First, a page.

History

This Week in Sacramento History Feb. 26-Mar. 4

Feb. 26, 1910: At the urging of Gov. James Gillett, U.S. Senators George C. Perkins and Frank P. Flint of California are trying to preserve the proposed $35,000 federal funding for snag removal on the Sacramento River. The usual annual appropriation for the work is $50,000, but this year's amount was cut to $35,000. Now the appropriation faces a further reduction down to $15,000. Perkins and Flint have pledged to fight to restore the money for river maintenance that is essential to safe navigation of the waterway.

Quote: "I have nothing but the kindest feelings for the Mayor and the members of the Board of Trustees. I went to work for the city on April 1, 1883. In all these 27 years, I have worked seven days a week. I now want to find employment where I can have a day off once a week." -- Henry C. Wolf, chief engineer of the Sacramento Waterworks, explaining why he's resigning from his city job

Feb. 27, 1934: Sacramento Police Chief William M. Hallanan launches a crackdown on drunken driving. This is in response to two recent accidents that killed five people and seriously injured three others. Hallanan says he will order all his officers to arrest anyone found driving under the influence. Motorcycle patrolmen in particular will be asked to watch out for intoxicated drivers.

Quote: "We want and need men at Washington who not only have wisdom and are mentally fearless, but who also possess that keen intellectual accomplishment of knowing right from wrong." -- Osman Reichel, chairman of the San Francisco Municipal Conference, declaring his organization's support for the re-election of U.S. Sen. Hiram Johnson of California.

Feb. 28, 1991: A group of state legislators proposes a bill making state-controlled coastal waters a marine sanctuary and permanently banning new offshore oil and gas drilling. The legislation would also prohibit the discharge of sewage into the ocean without at least secondary treatment. Gov. Pete Wilson's office says he opposes offshore drilling but would need to know the details of the proposal before deciding whether to support it.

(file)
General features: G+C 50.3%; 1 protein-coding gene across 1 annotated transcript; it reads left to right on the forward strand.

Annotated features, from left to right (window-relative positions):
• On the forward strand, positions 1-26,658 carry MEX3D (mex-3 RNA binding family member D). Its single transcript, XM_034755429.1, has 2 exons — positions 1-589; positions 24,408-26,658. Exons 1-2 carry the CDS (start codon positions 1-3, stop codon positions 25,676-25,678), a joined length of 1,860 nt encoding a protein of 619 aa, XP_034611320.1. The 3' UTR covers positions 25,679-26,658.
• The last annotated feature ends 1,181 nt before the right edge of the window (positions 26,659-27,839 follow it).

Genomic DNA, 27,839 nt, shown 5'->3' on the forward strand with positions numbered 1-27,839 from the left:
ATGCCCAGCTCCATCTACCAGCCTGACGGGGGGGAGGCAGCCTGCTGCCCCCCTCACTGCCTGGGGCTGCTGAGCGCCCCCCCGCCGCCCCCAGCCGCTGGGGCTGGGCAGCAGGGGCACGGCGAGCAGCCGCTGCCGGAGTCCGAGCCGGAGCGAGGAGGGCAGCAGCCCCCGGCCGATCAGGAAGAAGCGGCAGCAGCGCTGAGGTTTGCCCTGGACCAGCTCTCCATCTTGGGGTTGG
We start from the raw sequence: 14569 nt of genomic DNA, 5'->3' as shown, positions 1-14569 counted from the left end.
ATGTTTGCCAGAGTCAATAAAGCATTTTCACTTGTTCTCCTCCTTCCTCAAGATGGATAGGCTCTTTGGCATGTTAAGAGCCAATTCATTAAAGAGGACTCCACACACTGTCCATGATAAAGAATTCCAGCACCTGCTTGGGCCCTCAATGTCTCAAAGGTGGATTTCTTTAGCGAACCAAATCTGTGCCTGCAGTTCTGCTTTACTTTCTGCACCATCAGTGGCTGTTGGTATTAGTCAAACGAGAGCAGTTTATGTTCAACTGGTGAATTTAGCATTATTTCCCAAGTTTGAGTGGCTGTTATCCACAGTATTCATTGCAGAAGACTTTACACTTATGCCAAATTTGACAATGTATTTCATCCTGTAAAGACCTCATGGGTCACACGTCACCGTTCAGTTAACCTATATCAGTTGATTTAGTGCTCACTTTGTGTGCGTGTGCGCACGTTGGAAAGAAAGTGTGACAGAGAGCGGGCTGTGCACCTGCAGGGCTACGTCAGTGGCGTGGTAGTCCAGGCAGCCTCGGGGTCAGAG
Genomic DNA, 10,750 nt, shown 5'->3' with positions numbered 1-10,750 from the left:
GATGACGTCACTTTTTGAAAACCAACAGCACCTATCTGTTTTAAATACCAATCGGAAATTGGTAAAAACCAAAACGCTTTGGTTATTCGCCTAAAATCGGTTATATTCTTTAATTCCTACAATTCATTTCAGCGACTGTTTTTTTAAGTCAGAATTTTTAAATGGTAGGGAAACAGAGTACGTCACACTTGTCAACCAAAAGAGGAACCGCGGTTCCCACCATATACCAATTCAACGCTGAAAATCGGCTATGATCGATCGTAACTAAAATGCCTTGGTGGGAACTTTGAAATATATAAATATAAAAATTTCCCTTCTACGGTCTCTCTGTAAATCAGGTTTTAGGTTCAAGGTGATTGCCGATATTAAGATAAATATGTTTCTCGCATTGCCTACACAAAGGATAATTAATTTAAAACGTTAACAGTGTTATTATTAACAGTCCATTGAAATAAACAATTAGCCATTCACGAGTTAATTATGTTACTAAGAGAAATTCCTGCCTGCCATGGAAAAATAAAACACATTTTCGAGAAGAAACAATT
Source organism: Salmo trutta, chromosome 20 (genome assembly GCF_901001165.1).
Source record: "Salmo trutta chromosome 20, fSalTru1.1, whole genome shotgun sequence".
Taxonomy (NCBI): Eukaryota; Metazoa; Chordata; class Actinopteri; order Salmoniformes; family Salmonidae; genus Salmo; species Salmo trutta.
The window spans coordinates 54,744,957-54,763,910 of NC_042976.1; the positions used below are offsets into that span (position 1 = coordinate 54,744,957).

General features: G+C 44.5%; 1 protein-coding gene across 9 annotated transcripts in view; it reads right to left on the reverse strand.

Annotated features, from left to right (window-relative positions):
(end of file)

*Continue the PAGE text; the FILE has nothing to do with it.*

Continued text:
Quote: "One of the worst fears of those who have seen the president's strategy as a vengeful one was that U.S. combat units might press on to Baghdad, the better to destroy Iraqi forces there and to occupy the Iraqi capital. By all accounts, that option is easily available, yet the president has wisely eschewed it." -- Bee editorial, lauding President George H.W. Bush's decision to keep U.S. forces from advancing deep into Iraq as the Persian Gulf War comes to an end

March 1, 1940: The swollen Sacramento River overflows levees in Colusa and Sutter counties. The main river levees are holding in the town of Colusa, but all roads leading into it are blocked. A Sutter Bypass levee breaks 2 1/2 miles north of Meridian, flooding sections of that village of 150 people. The death toll reaches five and possibly seven.

Quote: "The story that his life abundantly teaches is that no matter how high the barriers or humble the circumstances of birth, there is always an opportunity for the dauntless person, regardless of the pigment of his skin, who says 'I will' and means it." -- Bee editorial, praising the life and work of George Washington Carver

March 2, 1908: The Sacramento County Humane Society elects four new members. At that same meeting, Frank Woodson reported that the condition of local horses is generally improving, despite the prevalence of mud fever in some places. He also warned that the alarming spread of anthrax among cattle in the county should be investigated and dealt with.

Quote: "The population increased more rapidly in 1907 than in any previous year. From all indications 1908 will show much larger gains. There is a bright future in store for this city and the population should be very close to 70,000 by this time next year." -- D.W. Carmichael, real estate developer, responding to the 60,000-person estimate of Sacramento's population provided by the F.M. Husted Co., publisher of the City Directory.

March 3, 1926: State Superintendent of Public Instruction Will C. Wood refutes "defamatory and slanderous" accusations that communistic propaganda is being spread in the public schools and that some teachers are disloyal to American principles. Wood says these false charges are coming from "embittered ex-nobles from Europe" and patriotic groups aiming to raise money by fomenting fear.

Quote: "When it comes down to actuality, how many American women are actually better, happier or of greater service to their loved ones and their country since they achieved the ballot box? And when the American woman is 'fully emancipated' may she not find that ... like King Midas of old, she has surrendered some things still more precious?" -- Bee editorial, questioning the value of proposed Equal Rights Amendment

March 4, 1931: State Sen. Thomas Maloney of San Francisco introduces a constitutional amendment to reduce the term of university regents from 16 to eight years. It would also make the position elective instead of appointive. The move is said to be an attempt to diversify the membership.

Quote: "The commerce of the Pacific today ... has increased until very recently when difficulties have arisen in the Orient, and that commerce is destined to be even greater with the lapse of years. A naval academy such as suggested would accomplish many very important purposes." -- U.S. Sen. Hiram Johnson of California, urging creation of a congressional panel to explore a West Coast naval academy

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